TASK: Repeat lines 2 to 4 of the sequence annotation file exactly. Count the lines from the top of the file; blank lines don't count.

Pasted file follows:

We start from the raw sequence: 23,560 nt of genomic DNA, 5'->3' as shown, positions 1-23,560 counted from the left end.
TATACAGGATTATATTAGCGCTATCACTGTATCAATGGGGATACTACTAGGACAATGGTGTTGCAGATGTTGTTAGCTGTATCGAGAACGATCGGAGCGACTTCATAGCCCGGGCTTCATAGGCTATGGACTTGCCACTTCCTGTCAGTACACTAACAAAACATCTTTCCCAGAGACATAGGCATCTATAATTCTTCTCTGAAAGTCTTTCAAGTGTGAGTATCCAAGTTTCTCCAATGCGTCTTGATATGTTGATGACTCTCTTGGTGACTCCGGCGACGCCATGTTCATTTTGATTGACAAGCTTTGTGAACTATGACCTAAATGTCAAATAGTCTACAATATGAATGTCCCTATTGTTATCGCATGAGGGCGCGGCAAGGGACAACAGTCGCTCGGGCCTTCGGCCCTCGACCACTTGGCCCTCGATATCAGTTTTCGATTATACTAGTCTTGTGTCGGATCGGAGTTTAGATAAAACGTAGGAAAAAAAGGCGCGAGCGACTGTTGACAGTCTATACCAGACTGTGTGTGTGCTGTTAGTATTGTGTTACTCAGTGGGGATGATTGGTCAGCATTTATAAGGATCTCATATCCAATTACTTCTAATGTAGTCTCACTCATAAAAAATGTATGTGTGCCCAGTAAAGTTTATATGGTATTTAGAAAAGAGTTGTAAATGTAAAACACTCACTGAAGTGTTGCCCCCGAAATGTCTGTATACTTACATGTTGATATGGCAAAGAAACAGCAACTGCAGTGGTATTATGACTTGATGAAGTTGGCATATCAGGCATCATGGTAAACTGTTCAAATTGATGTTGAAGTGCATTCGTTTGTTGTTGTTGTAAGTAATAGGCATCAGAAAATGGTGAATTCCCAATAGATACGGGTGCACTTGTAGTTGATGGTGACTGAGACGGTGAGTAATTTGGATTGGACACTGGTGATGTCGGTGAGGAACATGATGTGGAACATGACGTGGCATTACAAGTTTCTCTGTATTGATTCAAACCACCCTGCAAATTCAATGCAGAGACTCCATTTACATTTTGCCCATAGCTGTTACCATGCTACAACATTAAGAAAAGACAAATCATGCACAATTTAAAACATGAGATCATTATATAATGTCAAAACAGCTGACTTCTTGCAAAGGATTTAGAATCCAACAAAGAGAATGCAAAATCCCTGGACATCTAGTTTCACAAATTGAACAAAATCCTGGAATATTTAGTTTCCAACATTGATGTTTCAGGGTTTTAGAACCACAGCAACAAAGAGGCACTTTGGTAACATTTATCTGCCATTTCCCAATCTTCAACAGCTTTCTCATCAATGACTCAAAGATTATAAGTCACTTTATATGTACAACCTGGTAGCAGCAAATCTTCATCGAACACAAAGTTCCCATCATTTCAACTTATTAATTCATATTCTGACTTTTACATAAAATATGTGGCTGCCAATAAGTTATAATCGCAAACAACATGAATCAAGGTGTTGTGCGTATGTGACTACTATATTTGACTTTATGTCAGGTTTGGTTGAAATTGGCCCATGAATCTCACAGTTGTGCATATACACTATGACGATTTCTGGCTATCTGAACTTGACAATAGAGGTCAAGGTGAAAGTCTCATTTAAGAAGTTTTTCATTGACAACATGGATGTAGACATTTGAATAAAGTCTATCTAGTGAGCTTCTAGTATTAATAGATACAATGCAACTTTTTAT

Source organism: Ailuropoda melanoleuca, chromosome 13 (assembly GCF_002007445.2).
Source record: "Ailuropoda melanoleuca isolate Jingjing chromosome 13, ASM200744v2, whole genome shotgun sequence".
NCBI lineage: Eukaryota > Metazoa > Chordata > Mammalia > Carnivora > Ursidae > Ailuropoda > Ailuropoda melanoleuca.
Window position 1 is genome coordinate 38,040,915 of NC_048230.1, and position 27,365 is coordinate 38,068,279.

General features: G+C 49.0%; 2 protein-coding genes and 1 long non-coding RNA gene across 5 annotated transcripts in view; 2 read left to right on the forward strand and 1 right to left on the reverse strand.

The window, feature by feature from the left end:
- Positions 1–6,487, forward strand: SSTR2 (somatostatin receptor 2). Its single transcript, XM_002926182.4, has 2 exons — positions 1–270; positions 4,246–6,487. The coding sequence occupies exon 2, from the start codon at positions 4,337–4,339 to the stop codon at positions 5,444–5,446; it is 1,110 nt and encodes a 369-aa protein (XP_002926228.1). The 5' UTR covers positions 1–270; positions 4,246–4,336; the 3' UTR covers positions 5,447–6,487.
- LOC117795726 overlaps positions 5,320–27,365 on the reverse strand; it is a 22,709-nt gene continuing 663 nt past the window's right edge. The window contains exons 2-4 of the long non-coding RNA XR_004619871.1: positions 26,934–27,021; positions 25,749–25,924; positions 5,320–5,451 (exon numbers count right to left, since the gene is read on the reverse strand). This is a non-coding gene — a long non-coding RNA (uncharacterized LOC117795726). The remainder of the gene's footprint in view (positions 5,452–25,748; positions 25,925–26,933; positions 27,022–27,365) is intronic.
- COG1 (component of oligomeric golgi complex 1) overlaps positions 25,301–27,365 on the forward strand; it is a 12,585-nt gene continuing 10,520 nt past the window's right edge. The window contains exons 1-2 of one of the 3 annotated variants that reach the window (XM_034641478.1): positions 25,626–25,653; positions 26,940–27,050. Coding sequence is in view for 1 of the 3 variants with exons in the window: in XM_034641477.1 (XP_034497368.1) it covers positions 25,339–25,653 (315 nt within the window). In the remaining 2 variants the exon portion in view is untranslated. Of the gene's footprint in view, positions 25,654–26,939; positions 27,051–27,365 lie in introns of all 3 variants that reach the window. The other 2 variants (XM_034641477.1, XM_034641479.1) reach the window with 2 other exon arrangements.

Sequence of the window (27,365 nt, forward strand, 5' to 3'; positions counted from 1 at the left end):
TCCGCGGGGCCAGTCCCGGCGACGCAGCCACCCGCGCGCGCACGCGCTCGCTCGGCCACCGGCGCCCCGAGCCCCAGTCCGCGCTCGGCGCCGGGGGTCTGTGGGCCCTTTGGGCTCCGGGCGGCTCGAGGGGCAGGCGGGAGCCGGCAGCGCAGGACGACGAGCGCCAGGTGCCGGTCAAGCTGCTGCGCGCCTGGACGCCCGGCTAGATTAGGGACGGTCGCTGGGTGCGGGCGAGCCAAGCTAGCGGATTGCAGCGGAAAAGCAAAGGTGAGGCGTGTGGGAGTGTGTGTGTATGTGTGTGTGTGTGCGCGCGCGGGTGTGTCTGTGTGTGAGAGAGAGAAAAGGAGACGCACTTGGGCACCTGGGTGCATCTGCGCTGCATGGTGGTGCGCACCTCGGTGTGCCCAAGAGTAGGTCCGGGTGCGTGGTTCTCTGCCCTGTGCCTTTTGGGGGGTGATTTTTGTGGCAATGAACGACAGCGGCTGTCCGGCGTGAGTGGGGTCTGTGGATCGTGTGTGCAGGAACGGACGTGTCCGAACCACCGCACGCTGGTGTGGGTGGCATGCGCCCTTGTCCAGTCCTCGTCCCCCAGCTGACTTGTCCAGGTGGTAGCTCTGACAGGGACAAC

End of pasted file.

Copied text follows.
TATACAGGATTATATTAGCGCTATCACTGTATCAATGGGGATACTACTAGGACAATGGTGTTGCAGATGTTGTTAGCTGTATCGAGAACGATCGGAGCGACTTCATAGCCCGGGCTTCATAGGCTATGGACTTGCCACTTCCTGTCAGTACACTAACAAAACATCTTTCCCAGAGACATAGGCATCTATAATTCTTCTCTGAAAGTCTTTCAAGTGTGAGTATCCAAGTTTCTCCAATGCGTCTTGATATGTTGATGACTCTCTTGGTGACTCCGGCGACGCCATGTTCATTTTGATTGACAAGCTTTGTGAACTATGACCTAAATGTCAAATAGTCTACAATATGAATGTCCCTATTGTTATCGCATGAGGGCGCGGCAAGGGACAACAGTCGCTCGGGCCTTCGGCCCTCGACCACTTGGCCCTCGATATCAGTTTTCGATTATACTAGTCTTGTGTCGGATCGGAGTTTAGATAAAACGTAGGAAAAAAAGGCGCGAGCGACTGTTGACAGTCTATACCAGACTGTGTGTGTGCTGTTAGTATTGTGTTACTCAGTGGGGATGATTGGTCAGCATTTATAAGGATCTCATATCCAATTACTTCTAATGTAGTCTCACTCATAAAAAATGTATGTGTGCCCAGTAAAGTTTATATGGTATTTAGAAAAGAGTTGTAAATGTAAAACACTCACTGAAGTGTTGCCCCCGAAATGTCTGTATACTTACATGTTGATATGGCAAAGAAACAGCAACTGCAGTGGTATTATGACTTGATGAAGTTGGCATATCAGGCATCATGGTAAACTGTTCAAATTGATGTTGAAGTGCATTCGTTTGTTGTTGTTGTAAGTAATAGGCATCAGAAAATGGTGAATTCCCAATAGATACGGGTGCACTTGTAGTTGATGGTGACTGAGACGGTGAGTAATTTGGATTGGACACTGGTGATGTCGGTGAGGAACATGATGTGGAACATGACGTGGCATTACAAGTTTCTCTGTATTGATTCAAACCACCCTGCAAATTCAATGCAGAGACTCCATTTACATTTTGCCCATAGCTGTTACCATGCTACAACATTAAGAAAAGACAAATCATGCACAATTTAAAACATGAGATCATTATATAATGTCAAAACAGCTGACTTCTTGCAAAGGATTTAGAATCCAACAAAGAGAATGCAAAATCCCTGGACATCTAGTTTCACAAATTGAACAAAATCCTGGAATATTTAGTTTCCAACATTGATGTTTCAGGGTTTTAGAACCACAGCAACAAAGAGGCACTTTGGTAACATTTATCTGCCATTTCCCAATCTTCAACAGCTTTCTCATCAATGACTCAAAGATTATAAGTCACTTTATATGTACAACCTGGTAGCAGCAAATCTTCATCGAACACAAAGTTCCCATCATTTCAACTTATTAATTCATATTCTGACTTTTACATAAAATATGTGGCTGCCAATAAGTTATAATCGCAAACAACATGAATCAAGGTGTTGTGCGTATGTGACTACTATATTTGACTTTATGTCAGGTTTGGTTGAAATTGGCCCATGAATCTCACAGTTGTGCATATACACTATGACGATTTCTGGCTATCTGAACTTGACAATAGAGGTCAAGGTGAAAGTCTCATTTAAGAAGTTTTTCATTGACAACATGGATGTAGACATTTGAATAAAGTCTATCTAGTGAGCTTCTAGTATTAATAGATACAATGCAACTTTTTAT

Source organism: Ailuropoda melanoleuca, chromosome 13 (assembly GCF_002007445.2).
Source record: "Ailuropoda melanoleuca isolate Jingjing chromosome 13, ASM200744v2, whole genome shotgun sequence".